Plexiglass Dividers at Work Won't Protect You From Delta, Says Expert

A University of Minnesota aerosol scientist has said plexiglass dividers offer limited protection from Delta, the dominant COVID-19 strain in the U.S. for office workers as employers attempt to make workplaces secure for their employees.

Professor Chris Hogan cast doubt on the effectiveness of using plexiglass in offices as it could offer limited protection from COVID-19 variants.

Speaking to KVUE, Hogan said: "The dividers are...sneeze guards. A decent proxy for it is when we used to have smoking and non-smoking sections in restaurants. There would be the occasional restaurant that would do this with a divider, and you knew that you could smell smoke in the non-smoking section if you were right next to it."

He continued to tell the outlet the dividers were useful at places such as checkouts as face-to-face interaction is limited, but settings where the COVID aerosols have time to remain would limit the plexiglass' effectiveness.

The professor then encouraged employees to learn more about ventilation systems at their workplace, especially if they worked there for long periods at a time.

Hogan continued to tell KVUE: "One of the things that you can ask about is the air changes per hour, ACH, in the office space where you work. This is the number of times per hour that the air in that space is kind of swept out and replaced. They often aim for an ACH of around four in modern offices. More in bathrooms and higher in lunchrooms."

He later added other technology could be used to better protect workers in offices and that it had already been adopted by some employers.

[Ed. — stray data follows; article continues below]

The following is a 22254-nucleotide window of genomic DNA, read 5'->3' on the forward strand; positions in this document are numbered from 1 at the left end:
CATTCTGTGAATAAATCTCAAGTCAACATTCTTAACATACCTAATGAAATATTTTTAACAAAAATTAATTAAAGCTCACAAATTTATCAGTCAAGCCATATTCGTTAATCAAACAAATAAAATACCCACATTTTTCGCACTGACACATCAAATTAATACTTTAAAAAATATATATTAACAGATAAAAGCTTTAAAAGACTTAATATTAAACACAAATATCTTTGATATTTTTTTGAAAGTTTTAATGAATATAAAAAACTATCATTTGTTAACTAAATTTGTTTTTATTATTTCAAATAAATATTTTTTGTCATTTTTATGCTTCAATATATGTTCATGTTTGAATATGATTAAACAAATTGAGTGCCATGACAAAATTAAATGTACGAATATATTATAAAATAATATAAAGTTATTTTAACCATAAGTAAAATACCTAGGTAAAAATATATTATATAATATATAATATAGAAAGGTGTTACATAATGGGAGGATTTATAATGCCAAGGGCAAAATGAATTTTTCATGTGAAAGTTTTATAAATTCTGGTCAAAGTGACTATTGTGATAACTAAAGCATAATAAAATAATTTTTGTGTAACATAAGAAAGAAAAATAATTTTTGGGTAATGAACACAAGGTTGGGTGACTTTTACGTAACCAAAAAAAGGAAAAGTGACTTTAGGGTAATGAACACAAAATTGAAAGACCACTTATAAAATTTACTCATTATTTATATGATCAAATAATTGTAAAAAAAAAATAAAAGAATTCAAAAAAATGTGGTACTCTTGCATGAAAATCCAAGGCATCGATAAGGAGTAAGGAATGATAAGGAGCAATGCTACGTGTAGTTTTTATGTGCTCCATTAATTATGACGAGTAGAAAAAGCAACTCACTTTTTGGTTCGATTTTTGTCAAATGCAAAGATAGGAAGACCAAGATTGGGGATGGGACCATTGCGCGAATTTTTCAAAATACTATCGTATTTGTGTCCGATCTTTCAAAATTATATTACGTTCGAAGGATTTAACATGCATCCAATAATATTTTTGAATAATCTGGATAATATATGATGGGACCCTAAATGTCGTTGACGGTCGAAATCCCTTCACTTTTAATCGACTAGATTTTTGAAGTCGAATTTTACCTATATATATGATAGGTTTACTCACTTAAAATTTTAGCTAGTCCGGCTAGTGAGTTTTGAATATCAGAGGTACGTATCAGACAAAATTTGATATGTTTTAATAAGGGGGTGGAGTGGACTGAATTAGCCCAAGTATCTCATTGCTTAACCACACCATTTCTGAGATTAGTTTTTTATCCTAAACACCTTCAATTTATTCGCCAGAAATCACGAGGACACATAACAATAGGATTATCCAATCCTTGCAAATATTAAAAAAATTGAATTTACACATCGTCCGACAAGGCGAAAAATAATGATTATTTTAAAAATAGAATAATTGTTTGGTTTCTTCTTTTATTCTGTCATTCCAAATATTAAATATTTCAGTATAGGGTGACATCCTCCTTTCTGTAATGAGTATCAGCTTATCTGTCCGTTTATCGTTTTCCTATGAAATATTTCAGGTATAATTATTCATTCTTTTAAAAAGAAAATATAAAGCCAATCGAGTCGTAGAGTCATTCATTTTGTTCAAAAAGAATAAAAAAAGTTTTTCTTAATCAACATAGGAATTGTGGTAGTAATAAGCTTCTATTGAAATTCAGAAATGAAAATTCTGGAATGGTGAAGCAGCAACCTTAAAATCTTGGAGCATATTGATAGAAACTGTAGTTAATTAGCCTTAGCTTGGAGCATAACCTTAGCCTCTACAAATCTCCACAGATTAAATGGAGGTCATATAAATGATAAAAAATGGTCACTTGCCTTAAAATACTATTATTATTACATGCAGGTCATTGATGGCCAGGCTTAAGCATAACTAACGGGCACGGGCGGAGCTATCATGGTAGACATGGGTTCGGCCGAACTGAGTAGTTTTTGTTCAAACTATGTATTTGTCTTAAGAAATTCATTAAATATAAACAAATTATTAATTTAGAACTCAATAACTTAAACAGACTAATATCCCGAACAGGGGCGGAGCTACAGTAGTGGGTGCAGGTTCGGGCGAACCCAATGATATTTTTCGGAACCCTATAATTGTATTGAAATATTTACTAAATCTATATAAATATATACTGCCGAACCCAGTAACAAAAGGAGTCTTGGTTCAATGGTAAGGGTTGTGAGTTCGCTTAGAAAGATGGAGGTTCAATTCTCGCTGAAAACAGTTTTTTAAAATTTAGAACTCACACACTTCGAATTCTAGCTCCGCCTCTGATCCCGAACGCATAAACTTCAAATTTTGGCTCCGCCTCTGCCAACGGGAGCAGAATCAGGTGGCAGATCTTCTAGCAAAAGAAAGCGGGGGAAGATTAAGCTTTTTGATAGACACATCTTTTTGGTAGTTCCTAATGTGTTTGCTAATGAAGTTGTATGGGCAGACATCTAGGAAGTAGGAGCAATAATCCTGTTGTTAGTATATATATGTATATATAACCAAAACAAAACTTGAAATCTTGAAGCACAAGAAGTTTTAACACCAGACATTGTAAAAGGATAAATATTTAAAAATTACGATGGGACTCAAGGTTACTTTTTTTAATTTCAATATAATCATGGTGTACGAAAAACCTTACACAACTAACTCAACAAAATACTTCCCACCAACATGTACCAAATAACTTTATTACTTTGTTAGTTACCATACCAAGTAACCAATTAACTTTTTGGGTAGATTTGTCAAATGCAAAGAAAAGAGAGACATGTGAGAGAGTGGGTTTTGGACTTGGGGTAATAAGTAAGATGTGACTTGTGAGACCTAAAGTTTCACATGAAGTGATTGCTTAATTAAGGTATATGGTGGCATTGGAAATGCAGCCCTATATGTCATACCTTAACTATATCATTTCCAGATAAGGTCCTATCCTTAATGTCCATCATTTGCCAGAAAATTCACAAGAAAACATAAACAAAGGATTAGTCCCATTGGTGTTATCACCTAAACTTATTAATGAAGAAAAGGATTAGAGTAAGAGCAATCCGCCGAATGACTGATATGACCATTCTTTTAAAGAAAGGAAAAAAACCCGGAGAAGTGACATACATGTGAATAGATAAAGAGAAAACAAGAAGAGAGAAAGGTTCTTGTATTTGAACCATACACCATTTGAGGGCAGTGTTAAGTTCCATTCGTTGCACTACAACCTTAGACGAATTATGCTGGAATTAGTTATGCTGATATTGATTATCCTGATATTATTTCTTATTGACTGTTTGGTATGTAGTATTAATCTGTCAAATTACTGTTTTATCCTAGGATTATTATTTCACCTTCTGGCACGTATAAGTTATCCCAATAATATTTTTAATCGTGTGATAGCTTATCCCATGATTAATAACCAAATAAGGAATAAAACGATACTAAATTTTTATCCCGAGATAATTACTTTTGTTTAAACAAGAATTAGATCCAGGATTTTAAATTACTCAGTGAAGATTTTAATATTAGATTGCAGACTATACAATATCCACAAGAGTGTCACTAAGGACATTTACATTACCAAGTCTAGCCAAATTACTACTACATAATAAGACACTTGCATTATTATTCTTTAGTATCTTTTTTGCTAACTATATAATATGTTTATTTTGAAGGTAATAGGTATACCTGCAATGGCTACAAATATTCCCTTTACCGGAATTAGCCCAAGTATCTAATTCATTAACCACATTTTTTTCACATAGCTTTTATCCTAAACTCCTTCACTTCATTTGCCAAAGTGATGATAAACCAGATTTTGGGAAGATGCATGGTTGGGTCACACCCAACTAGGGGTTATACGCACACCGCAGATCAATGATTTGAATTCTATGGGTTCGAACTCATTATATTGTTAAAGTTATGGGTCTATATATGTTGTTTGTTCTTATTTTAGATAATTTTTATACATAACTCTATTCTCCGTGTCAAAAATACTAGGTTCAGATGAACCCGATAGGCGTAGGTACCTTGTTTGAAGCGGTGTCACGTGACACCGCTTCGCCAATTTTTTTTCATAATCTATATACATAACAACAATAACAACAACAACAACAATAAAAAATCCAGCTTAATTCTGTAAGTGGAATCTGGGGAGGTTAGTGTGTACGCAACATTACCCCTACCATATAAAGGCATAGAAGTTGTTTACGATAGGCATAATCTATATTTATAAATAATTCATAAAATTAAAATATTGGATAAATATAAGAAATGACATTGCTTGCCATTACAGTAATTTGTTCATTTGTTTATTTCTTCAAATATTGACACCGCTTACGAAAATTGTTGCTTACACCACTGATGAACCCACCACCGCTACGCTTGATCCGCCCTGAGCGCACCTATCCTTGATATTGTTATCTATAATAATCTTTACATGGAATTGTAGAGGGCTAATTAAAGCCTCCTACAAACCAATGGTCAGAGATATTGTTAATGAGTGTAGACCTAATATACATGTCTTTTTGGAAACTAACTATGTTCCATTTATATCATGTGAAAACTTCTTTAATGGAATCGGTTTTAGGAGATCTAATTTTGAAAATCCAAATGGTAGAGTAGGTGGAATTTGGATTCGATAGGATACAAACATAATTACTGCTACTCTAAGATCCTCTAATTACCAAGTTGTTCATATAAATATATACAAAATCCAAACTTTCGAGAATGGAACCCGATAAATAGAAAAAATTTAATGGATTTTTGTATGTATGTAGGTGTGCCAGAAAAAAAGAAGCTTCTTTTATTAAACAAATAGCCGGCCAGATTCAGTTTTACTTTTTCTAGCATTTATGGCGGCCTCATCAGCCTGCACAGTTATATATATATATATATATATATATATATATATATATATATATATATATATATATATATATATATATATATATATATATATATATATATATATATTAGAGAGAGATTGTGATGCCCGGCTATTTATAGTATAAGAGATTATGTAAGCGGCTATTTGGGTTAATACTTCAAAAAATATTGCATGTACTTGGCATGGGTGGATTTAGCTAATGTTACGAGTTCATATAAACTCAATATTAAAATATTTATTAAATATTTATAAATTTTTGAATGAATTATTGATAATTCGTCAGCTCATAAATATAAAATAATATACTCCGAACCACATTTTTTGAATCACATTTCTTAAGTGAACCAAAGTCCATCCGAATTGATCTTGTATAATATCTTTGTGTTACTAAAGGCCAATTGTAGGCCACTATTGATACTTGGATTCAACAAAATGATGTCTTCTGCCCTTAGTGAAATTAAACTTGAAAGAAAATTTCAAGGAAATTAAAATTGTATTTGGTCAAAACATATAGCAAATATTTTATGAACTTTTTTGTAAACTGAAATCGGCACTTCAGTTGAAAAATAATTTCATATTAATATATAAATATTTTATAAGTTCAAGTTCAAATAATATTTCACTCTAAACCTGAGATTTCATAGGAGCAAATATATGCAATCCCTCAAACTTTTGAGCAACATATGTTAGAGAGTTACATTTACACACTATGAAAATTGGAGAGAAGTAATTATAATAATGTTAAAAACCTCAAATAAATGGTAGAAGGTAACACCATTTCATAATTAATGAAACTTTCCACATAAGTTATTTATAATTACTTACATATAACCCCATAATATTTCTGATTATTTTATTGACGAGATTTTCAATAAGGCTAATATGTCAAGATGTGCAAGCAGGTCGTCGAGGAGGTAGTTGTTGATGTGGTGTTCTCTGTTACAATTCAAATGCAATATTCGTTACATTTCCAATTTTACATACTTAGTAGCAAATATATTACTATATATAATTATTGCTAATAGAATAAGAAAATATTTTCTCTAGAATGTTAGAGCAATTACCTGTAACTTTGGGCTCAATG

The professor continued to tell the outlet: "One technology gaining more popularity in buildings involves UV lights that help inactivate viruses. [...] We did a study of what's called in-duct UVC light, inside a duct, and you would pass airflow through."

Hogan added: "Only one out of every 10,000 viruses that went in, was still infectious at the outlet."

According to the U.S. Food and Drug Administration (USFDA), UVC radiation "can only inactive a virus if the virus is directly exposed to the radiation."

It added: "UVC is commonly used inside air ducts to disinfect the air. This is the safest way to employ UVC radiation because direct UVC exposure to human skin or eyes may cause injuries and installation of UVC within an air duct is less likely to cause exposure to skin and eyes,"

The USFDA did admit, however, "there is limited published data about the wavelength dose and duration of UVC radiation required to inactive the SARS-CoV-2 virus."

But, with the more contagious Delta variant now the dominant strain of COVID-19 in the U.S., Hogan said there were other effective low-tech ways to keep workers safe from the virus.

He encouraged workers to wear face masks and maintain social distancing while also improving ventilation by opening windows and by also working remotely if possible.

The Centers for Disease Control and Prevention (CDC) also recommends improved ventilation in buildings as a way to combat the spread of COVID-19 in the workplace as one of several measures to protect workers from becoming ill.

In a June 2 update, the CDC said SARS-CoV-2 viral particles spread between people more readily indoors than outdoors. Indoors, the concentration of viral particles is often higher than outdoors, where even a light wind can rapidly reduce concentrations.

"When indoors, ventilation mitigation strategies can help reduce viral particle concentration. The lower the concentration, the less likely viral particles can be inhaled into the lungs (potentially lowering the inhaled dose) contact eyes, nose and mouth or fall out of the air to accumulate on surfaces."

It continued: "Protective ventilation practices and interventions can reduce the airborne concentrations and reduce the overall viral dose to occupants."

Newsweek has contacted Plexiglas and Hogan for comment.

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Students sit behind barriers and use tablets during an in-person English class at St. Anthony Catholic High School during the Covid-19 pandemic on March 24, 2021 in Long Beach, California. Professor Chris Hogan said plexiglass offered limited protection when working in an indoor space over a long period of time. Patrick T. FALLON / AFP/Getty Images